Our dead-end discourses on crime and policing

Setting aside the recent and apparently ongoing row between the Police Commissioner and his high-ranking subordinate there are quite a few other matters of pressing public concern that have to do with the functioning of the Guyana Police Force. What, of course, makes these deserving of public discourse at this time is the fact that they coincide with what, unquestionably, is a need for the Force to raise its game in the face of one of those serious crime surges to which we have grown accustomed.

It needs to be made clear that official pronouncements about planned initiatives to respond to the current crime wave are not exactly stacking up reassuringly against the seeming determination of the criminals to make those pronouncements appear as ineffective as whistling in the wind. It may be a fact that it is the law that possesses a monopoly of force but, as it happens, that is not the way that it is seeming at this time. Here, we need hardly remind ourselves that all too frequently, perception trumps reality.

The Guyana Police Force, of course, will always remain encrusted in rumours about how it actually functions, how committed those who serve are to enforcing the law without fear or favour, and the extent to which we are possessed of a capable and competent Force. Of course, we have long passed the point where even a schoolchild can be persuaded that the Force has not become compromised by crooked cops, and that corruption in the Force goes way beyond traffic cops ‘shaking down’ transgressors on the streets. When it comes to public attention, therefore, that a number of junior ranks are ‘under the gun’ for infractions ranging from accepting bribes to serving as enforcers or facilitators for criminal acts, no one is fooled into believing that this is where the fault line in the Force stops.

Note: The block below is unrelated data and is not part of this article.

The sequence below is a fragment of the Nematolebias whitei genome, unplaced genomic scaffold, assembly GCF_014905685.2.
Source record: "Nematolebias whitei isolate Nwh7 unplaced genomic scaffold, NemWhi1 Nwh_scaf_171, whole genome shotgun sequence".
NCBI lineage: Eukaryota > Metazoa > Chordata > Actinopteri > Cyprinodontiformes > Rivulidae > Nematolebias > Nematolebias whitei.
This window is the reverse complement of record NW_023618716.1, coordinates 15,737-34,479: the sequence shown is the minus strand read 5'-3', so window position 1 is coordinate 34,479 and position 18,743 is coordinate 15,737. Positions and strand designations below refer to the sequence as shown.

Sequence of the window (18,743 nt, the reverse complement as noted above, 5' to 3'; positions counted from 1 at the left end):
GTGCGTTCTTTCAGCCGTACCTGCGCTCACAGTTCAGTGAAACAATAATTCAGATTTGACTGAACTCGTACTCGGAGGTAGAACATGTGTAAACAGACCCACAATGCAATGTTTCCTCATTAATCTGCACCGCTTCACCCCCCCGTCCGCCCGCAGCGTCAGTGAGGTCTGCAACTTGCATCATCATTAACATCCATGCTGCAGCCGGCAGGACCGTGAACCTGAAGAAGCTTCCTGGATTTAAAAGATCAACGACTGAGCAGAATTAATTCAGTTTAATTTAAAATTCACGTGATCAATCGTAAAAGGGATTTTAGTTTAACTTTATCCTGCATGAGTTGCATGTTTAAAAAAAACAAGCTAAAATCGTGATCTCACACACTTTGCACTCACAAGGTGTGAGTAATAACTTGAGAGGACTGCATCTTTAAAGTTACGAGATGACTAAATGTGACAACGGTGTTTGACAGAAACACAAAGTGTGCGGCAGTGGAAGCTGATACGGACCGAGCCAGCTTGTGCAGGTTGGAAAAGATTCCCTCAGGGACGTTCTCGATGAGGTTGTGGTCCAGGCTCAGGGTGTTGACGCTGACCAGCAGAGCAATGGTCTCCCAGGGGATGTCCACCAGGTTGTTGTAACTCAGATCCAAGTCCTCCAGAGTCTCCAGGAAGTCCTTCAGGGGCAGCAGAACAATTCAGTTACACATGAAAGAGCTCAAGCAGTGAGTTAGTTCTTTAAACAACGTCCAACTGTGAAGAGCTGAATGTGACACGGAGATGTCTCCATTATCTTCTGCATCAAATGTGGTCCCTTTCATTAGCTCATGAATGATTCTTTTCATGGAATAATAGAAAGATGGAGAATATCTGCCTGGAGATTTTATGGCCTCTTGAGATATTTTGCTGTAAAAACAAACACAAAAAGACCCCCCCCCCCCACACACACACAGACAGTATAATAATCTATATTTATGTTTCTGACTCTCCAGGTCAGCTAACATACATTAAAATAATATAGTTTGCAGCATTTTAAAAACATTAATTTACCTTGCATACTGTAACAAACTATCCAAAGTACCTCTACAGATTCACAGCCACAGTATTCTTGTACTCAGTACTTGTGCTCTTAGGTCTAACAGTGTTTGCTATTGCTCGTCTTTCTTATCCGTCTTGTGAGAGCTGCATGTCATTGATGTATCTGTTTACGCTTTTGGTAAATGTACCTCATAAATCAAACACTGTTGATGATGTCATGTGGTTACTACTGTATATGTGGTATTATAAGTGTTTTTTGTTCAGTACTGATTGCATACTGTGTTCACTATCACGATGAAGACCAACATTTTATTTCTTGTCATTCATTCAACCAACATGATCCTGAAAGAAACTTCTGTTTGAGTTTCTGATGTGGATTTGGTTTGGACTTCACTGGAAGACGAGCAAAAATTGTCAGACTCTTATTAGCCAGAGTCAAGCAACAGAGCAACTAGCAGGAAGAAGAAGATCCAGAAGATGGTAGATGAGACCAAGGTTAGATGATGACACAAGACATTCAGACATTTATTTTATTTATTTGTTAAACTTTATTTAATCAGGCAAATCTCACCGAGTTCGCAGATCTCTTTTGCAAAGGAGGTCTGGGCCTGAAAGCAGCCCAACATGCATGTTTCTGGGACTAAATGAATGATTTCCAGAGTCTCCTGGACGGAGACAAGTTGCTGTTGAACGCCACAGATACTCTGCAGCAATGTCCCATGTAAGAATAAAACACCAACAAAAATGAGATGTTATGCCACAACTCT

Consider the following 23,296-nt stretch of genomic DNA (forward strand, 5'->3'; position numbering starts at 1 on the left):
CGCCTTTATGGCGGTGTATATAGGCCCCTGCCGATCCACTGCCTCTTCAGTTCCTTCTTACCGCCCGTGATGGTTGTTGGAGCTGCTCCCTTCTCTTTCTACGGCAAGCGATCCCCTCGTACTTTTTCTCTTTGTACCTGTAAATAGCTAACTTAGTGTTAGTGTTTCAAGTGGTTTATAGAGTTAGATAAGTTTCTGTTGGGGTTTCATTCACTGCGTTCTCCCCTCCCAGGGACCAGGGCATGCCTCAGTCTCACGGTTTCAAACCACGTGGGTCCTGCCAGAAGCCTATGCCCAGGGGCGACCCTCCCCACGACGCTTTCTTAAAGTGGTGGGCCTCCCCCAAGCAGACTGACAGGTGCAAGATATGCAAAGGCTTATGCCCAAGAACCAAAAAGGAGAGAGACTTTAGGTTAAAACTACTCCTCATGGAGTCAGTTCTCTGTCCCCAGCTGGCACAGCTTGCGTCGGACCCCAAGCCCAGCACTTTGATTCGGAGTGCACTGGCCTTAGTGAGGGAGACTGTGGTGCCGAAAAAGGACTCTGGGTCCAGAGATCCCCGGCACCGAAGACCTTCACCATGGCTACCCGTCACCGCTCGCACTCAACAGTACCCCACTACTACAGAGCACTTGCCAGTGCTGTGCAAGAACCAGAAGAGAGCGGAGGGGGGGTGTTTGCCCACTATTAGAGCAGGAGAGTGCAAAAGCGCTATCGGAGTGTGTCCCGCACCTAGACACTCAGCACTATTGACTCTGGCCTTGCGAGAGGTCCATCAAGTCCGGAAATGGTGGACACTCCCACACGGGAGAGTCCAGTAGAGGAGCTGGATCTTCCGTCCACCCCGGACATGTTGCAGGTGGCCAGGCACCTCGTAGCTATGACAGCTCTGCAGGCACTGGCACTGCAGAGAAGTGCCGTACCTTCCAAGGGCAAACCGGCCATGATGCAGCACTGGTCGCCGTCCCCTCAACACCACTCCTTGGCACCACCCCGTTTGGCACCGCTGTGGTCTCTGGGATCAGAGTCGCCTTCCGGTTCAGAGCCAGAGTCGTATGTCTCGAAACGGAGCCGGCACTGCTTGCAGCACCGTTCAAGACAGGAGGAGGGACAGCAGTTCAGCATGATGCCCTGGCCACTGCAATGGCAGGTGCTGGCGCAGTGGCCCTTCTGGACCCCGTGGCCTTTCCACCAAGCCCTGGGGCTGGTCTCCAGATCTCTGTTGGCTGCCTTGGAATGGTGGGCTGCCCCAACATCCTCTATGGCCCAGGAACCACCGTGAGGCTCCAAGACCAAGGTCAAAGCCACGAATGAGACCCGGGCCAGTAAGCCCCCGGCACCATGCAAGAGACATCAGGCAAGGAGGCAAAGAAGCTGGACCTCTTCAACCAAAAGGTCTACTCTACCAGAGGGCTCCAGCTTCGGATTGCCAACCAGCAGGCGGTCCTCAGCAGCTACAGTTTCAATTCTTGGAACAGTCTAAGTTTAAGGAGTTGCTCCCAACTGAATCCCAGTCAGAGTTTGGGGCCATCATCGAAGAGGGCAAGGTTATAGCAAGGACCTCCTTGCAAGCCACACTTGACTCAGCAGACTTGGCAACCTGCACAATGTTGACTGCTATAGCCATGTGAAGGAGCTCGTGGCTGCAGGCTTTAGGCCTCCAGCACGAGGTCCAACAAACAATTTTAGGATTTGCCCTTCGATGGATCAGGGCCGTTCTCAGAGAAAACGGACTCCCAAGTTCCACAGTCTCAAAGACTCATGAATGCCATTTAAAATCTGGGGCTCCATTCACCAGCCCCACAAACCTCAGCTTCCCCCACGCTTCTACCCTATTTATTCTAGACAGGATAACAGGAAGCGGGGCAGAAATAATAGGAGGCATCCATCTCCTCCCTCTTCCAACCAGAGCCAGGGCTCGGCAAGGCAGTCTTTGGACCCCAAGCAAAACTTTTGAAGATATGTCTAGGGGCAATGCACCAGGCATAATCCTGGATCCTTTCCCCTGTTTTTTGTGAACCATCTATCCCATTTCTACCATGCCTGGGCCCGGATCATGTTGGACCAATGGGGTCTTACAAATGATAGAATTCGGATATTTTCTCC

On the other hand some of us still cannot help but recoil in shock and horror when we are told eerie and altogether persuasive stories of powerful people who are above the law because they have senior and influential members of the Force in their pockets. Similarly, when we hear accounts of people whom, one is told, can literally commit a crime and cause their police ‘connections’ to make it ‘go away.’

In essence, it is these revelations, as much as the fact of marauding criminals, that strike fear and trepidation into the hearts of law-abiding citizens. Being held hostage by ruthless criminals is one thing; having or at least thinking that you have evidence that service and protection is not particularly high on the list of many who serve on the Force, including some of those who serve in influential positions, can be an equally frightening proposition. It adds a new dimension of emotional nakedness to the fear that has already gripped you.

When we think of factors that might drive corruption in the Force, what can easily come to mind is the likelihood of what one might call action by example. A lot of the stories of corruption in the Guyana Police Force that you hear come from ordinary ranks who become aware, in considerable detail, of what is related as the ‘runnings’ of their superiors. Unsurprisingly, they frequently tender what they say are the actions of their superiors as justification for what they contend are their considerably lesser infractions.

One might well argue whether, in the circumstances, a sufficiently substantial case has not long been made for an investigation which focuses on these issues that surround the Force and its operations, since we are dealing here with a matter of national security. The problem of course, as many people understandably argue, is that such a probe might unearth a can of worms, the toxicity of which we cannot be certain about.

The alternative, of course, is to continue to endure the apprehension and the cynicism which, inevitably, will persist in an environment that will cause those who know better to laugh their heads off or sigh resignedly whenever they hear high-sounding official pronouncements about plans to “tackle crime” and to institute a regime of “police reform.” The truth, as it happens, has long become a matter of public knowledge and the official pronouncements, these days, amount to no more than reason for successive waves of   public chatter that ebb and flow in much the same manner as do our crime sprees.




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